Following the slams, the international audience decided who would be awarded the GFFA Science Slam – Trophy 2023. The award ceremony was held by our Federal Minister Cem Özdemir.
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We are most delighted to note that the 2023 GFFA Science Slam has been met with such keen interest and we are grateful for the applications we received from all around the world. We have selected the following five candidates out of a large pool of applicants:
In times of major crises affecting our supply chains and threatening the life of thousands we need to use the resources we have as efficiently as possible while at the same time having as little impact on the environment as possible. Creating a crises-proof food system shows the need for more sustainable supply chains and reducing food losses and waste will play a major role towards this. But before we know where and also how to effectively reduce food waste, we need a realistic baseline. Together we will dive into the food waste amounts on retail level in Germany and see how these amounts can be measured in practice and how food waste can be effectively reduced.
As part of my research, I am in the process of understanding the performance of black soldier fly (Hermetia illucens) larvae fed on agricultural side-streams. The ability of the larvae in converting organic wastes into valuable protein and fat gave them huge popularity. In my slam, I would explain the challenges and the methodologies used to solve unanswered questions in this emerging field of insects as food and feed.
We’ll go on a trip down the supermarket aisle to explore some of the key interconnected challenges that face our food system and the many resources on which it depends. We will then fly across the world to discover the root causes to food insecurity and the compound shocks that face food supply chains, highlighting the need for cross-sectoral and international cooperation. Making our food systems more sustainable and resilient will look different in various contexts; therefore, co-creating contextualized responses to food system transformation, need to be done with stakeholder holders representing the different interconnected sectors, including our farmers, who are at the forefront of responding to many of these challenges and shocks.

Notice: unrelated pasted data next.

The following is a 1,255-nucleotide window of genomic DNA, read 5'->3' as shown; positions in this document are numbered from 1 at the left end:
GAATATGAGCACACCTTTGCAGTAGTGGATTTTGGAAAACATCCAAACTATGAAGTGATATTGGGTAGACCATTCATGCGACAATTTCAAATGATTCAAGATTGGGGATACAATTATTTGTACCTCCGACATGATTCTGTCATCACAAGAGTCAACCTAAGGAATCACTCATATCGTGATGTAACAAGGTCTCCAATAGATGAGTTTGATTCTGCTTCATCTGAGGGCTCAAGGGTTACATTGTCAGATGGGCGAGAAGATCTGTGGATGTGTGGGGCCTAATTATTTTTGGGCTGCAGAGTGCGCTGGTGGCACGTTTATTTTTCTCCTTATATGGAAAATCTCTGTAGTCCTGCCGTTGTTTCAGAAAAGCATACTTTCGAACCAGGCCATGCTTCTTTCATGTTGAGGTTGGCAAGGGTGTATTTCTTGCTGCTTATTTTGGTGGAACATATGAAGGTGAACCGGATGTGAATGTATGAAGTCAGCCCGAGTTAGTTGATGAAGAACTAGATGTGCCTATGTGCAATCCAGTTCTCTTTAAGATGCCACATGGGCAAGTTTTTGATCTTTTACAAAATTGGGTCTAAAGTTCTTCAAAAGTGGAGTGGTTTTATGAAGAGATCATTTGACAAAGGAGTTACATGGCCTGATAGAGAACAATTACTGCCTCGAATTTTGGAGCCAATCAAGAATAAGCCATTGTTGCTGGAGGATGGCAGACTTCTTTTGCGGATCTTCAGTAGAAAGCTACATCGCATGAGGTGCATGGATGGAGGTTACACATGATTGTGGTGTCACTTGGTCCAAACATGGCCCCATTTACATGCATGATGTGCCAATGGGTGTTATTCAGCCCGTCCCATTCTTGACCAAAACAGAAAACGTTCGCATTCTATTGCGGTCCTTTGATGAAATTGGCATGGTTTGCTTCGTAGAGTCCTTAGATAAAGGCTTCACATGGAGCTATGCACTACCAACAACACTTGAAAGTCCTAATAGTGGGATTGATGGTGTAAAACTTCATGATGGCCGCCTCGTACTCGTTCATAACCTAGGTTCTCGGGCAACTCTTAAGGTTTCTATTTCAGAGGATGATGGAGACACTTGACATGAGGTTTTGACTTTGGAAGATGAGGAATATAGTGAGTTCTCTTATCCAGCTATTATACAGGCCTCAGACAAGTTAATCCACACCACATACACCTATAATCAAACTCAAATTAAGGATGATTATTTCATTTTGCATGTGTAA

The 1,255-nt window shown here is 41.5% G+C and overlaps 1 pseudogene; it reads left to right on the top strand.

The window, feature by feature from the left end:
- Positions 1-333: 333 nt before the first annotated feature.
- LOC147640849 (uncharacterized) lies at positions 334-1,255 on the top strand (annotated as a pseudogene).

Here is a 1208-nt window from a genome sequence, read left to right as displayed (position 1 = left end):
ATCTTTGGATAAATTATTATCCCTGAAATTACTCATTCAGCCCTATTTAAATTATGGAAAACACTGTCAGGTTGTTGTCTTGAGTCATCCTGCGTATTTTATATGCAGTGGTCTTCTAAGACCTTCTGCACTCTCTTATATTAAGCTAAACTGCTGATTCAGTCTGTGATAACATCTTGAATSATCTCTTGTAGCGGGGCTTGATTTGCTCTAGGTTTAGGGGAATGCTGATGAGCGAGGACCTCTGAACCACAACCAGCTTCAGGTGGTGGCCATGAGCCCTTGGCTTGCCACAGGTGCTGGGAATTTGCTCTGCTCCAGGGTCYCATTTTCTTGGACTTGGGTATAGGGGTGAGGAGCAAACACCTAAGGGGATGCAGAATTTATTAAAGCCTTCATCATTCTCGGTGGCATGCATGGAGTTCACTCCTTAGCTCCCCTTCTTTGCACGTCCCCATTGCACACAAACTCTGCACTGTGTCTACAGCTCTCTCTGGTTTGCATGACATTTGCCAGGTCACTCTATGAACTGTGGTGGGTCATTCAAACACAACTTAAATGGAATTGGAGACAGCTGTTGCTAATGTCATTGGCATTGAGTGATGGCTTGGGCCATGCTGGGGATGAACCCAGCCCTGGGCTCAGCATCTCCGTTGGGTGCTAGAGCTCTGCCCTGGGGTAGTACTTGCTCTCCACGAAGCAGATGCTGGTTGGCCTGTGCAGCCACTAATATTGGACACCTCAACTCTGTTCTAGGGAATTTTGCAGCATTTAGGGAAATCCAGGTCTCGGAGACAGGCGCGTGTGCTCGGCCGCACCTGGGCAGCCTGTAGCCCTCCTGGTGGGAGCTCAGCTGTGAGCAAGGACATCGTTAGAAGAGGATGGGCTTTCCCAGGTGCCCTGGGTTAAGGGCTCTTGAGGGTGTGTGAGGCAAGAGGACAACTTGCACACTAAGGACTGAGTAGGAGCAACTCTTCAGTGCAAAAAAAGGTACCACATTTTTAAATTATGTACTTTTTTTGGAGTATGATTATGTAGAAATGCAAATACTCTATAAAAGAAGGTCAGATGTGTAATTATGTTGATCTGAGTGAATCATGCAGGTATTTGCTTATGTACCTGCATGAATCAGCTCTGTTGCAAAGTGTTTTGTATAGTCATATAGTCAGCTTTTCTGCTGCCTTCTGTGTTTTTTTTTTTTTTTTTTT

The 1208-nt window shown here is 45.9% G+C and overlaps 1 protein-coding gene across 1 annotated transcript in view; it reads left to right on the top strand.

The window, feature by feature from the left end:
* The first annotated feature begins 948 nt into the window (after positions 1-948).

Is it possible that food- something which gives so much joy and comfort in different setups is actually contributing to the death of many people in the world? We will explore how unhealthy diets are contributing to the rising prevalence of Non-Communicable Diseases (NCDs) in the world by drawing lessons from South Africa. Unhealthy diets and malnutrition are among the key drivers of NCDs and are directly related to food system inequities which restrict the ability of some people to access healthy food and make unhealthy foods the cheaper, easier option, and thus making them more susceptible to NCDs. I highlight the food system inequities in South Africa, their root causes and the opportunities and challenges of transitioning to more equitable food systems. I conclude that equitably transforming how food is produced, processed, marketed, and consumed is key in tackling NCDs especially in South Africa where there is a double burden of malnutrition.
Photo: Stormy Mildner